You may wonder what it is like to be in the present moment. When we are in the present moment, we feel whole, confident, powerful and secure. We are firmly planted in our bodies. Our subtle life force energy (chi) readily flows into the top of our heads, via our seventh chakra, through our physical body and out through our grounding cord by way of the first chakra. In this state we feel calm and relaxed. Our anxiety is low or absent and life’s little difficulties have a hard time sticking to us.

When something upsetting happens to us, our inner wounding can get triggered, which causes a number of things to happen. First and foremost, the quantity or quality of subtle energy that moves through our energy channels becomes impaired. Our ability to ground becomes diminished. This dynamic causes us to hold on to the negative thoughts and emotions that may have been activated. These discordant vibrations become trapped within us, making it difficult to be in the present moment.

When we are not in the present moment, we miss out on life as it unfolds before us. We are not experiencing what is happening right here and right now. Instead, our thoughts are either in the past or in the future. We may not realize we have mentally digressed while in this state and may believe that we are utilizing our mental energy in a helpful, productive way. Triggering often brings on a cascade of thoughts that can keep us in a negative thought pattern, out of the present moment and missing out on life. One symptom is the formation of intrusive thoughts.

Intrusive Thoughts
It is normal to react emotionally to things that happen to us. If we are in good working order, a thought can come into our mind, our body may react to it, but after a short period of time we are able to let it go and move on with our life. If, however, we have a high emotional response to what just occurred, our mind might want to keep the situation alive. This is the realm of intrusive thoughts.

Unwanted and intrusive thoughts are a thought pattern that is stuck in your head. It is like hearing the lyrics to a song over and over again without being able to make them stop. These thoughts may revolve around work, our decisions or our relationships. We can have intrusive thoughts on just about any topic, if there is a powerful, emotional charge tied to it. Worry and rumination are the most common forms of persistent negative thinking.

Rumination
Rumination is when we over-think or obsess over a situation or event that is upsetting to us. People will often ruminate when something frustrating, threatening or insulting happens. If you are not sure what rumination is, it is when we relive the details of an argument with a friend repetitively in our mind and just cannot let it go. Many times we do not even realize we are ruminating. Regardless of what we do to shake it off, our minds keep coming back to the situation trying to make sense of what happened.

Worry
Worrying is similar to rumination, where our minds can become trapped in an endless cycle of attempting to figure things out. The key difference between the two is that people who ruminate focus their mental energy on resolving past events, while worriers focus on the future.

Worry is a cycle of living with the question “what if” in the forefront. When we worry, we imagine potential outcomes to an unknown event. We worry in an attempt to solve suspected problems in our lives. We all have moments when we worry. It is when our thoughts become persistent and uncontrollable that they become a cause for concern. Worry can be the first stage in a much larger negative thinking process. It often underscores the manifestation of its much more insidious forms: anxiety and panic, with worry on the mild side of the spectrum and a full-blown panic attack on the other.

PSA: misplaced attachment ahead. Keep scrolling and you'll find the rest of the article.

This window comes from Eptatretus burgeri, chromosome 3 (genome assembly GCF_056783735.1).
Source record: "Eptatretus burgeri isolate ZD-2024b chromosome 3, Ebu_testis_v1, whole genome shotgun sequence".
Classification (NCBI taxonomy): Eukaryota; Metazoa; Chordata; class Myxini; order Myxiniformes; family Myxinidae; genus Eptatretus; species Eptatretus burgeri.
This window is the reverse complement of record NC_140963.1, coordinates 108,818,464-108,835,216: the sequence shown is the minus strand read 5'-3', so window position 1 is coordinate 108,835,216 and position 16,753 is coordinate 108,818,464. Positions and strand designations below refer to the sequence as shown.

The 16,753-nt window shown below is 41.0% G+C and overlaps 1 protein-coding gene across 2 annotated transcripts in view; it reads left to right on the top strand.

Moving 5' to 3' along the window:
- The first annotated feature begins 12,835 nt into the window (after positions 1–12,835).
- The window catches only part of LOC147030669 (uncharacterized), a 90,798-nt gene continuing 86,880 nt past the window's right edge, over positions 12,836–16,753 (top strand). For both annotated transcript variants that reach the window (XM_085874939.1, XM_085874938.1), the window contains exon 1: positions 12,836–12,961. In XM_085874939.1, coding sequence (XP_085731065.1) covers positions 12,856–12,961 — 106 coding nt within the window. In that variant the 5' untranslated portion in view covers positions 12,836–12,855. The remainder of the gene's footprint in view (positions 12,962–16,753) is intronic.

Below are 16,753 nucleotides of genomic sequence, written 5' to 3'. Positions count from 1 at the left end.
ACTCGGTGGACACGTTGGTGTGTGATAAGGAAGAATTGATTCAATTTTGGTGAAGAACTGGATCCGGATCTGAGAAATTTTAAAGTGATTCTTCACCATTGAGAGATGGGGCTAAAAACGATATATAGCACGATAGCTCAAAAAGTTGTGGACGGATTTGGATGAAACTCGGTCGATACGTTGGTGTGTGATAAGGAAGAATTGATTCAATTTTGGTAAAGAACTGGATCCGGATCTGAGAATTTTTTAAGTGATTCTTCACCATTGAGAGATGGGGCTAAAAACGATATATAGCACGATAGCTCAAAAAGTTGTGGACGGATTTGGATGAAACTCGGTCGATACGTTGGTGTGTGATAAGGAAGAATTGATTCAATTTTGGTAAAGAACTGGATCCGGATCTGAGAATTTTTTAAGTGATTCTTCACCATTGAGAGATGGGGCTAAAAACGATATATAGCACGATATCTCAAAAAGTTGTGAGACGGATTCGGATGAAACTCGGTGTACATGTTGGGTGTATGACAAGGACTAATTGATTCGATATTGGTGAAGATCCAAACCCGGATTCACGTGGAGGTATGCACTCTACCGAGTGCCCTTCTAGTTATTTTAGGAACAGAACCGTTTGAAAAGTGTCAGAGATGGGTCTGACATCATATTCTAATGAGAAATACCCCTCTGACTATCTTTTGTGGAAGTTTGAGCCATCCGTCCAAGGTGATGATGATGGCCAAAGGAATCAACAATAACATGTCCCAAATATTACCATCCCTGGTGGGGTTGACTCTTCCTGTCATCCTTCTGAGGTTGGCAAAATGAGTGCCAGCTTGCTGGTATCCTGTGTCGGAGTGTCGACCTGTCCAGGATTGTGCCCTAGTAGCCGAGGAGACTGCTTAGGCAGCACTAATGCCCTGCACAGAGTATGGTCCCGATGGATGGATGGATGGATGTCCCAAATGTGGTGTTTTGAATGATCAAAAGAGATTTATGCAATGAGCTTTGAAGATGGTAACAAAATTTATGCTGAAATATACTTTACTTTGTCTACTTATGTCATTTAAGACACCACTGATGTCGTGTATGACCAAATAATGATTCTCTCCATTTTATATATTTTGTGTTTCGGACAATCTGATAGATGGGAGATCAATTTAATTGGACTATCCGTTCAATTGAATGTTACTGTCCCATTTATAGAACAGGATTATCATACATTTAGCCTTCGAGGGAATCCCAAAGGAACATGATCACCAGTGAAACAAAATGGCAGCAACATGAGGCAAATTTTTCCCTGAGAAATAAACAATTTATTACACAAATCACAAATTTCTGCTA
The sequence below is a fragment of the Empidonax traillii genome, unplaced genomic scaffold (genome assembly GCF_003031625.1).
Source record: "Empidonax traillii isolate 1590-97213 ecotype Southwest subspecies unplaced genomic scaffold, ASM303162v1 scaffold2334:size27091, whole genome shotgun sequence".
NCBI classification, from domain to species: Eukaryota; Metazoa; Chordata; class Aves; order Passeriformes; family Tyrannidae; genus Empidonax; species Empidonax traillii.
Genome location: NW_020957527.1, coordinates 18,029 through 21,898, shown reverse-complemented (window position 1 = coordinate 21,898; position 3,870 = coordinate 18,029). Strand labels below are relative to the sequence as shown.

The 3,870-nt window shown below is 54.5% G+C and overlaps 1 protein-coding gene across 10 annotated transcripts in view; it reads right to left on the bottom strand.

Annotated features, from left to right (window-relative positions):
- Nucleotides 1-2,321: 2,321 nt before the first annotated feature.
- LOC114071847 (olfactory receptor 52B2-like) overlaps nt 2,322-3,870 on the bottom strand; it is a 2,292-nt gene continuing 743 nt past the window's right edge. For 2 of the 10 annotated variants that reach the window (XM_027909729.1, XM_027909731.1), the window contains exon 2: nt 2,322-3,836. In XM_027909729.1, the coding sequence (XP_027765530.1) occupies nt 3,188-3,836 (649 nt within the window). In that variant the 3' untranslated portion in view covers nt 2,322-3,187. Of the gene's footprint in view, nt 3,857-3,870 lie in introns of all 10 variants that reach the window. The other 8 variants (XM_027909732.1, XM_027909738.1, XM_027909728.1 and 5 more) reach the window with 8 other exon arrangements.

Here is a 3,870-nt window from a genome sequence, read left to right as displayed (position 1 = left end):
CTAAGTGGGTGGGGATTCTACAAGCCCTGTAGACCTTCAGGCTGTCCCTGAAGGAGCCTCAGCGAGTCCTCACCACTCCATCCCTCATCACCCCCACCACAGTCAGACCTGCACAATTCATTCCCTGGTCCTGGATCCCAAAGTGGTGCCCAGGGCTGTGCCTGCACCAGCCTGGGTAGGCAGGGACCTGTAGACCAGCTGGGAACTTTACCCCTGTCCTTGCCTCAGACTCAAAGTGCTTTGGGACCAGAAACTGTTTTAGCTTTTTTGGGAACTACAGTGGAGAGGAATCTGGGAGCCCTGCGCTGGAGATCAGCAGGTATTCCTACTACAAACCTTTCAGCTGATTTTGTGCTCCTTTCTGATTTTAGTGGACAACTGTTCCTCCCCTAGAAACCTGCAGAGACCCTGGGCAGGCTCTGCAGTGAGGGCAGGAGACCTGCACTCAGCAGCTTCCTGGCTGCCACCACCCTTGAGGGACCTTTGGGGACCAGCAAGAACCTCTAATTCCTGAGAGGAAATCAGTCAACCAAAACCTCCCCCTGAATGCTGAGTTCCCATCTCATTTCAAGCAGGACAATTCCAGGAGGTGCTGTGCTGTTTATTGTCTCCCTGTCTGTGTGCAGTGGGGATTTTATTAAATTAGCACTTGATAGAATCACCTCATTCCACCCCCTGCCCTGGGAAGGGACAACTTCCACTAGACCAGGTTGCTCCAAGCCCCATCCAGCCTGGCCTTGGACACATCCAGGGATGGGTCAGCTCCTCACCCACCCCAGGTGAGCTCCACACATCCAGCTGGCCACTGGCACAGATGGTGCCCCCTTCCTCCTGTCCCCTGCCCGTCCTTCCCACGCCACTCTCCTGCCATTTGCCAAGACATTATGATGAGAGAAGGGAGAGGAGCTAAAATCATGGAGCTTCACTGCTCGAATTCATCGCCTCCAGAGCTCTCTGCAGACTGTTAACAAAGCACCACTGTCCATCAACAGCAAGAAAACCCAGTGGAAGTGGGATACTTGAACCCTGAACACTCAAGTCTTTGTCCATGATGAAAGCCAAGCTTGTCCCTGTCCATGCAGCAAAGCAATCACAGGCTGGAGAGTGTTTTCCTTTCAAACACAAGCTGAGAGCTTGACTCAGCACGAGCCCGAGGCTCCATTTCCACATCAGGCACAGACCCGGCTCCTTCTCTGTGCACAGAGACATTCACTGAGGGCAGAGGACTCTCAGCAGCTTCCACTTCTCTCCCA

What To Do
Being and living in the present moment is easy to say, but a bit more challenging to achieve. It requires us to raise our awareness and become mindful of our thoughts. Are we at work reliving an encounter with our boss or are we feverishly anticipating the results of a test we just took? In both cases, we are not in the present moment.

The practice of mindfulness is just that, a practice. It is something that needs to be repeated over and over again until we change our internal habitual patterns from unhealthy ones to ones filled with increased joy and wonder. In my work, I have found that a combination of two different techniques blend beautifully together to support our ability to come back into the present moment. It might not work well the first time, but with a little persistence you will see dramatic results.

One mindfulness technique is called the ho’oponopono. The ho’oponopono is a Hawaiian practice of reconciliation and forgiveness. It consists of four simple statements:

I’m sorry,
Please forgive me,
I love you,
Thank you.

The ho’oponopono can be used similar to an affirmation where it is repeated multiple times. This chant projects the energy of acceptance, grounding and neutrality. If you find yourself plagued by intrusive thoughts, consider repeating the ho’oponopono. Use it to shift your mind’s focus away from your problems to one of healing.

Tied to this is breathing! Breathing is a great tool for calming both the nervous system and your overtaxed mind. It naturally puts your body into a calm state. Breathe deeply as you repeat the ho’oponopono. Feel your body and mind shift with each breath that you take, moving you from wherever you have been back into the present moment.

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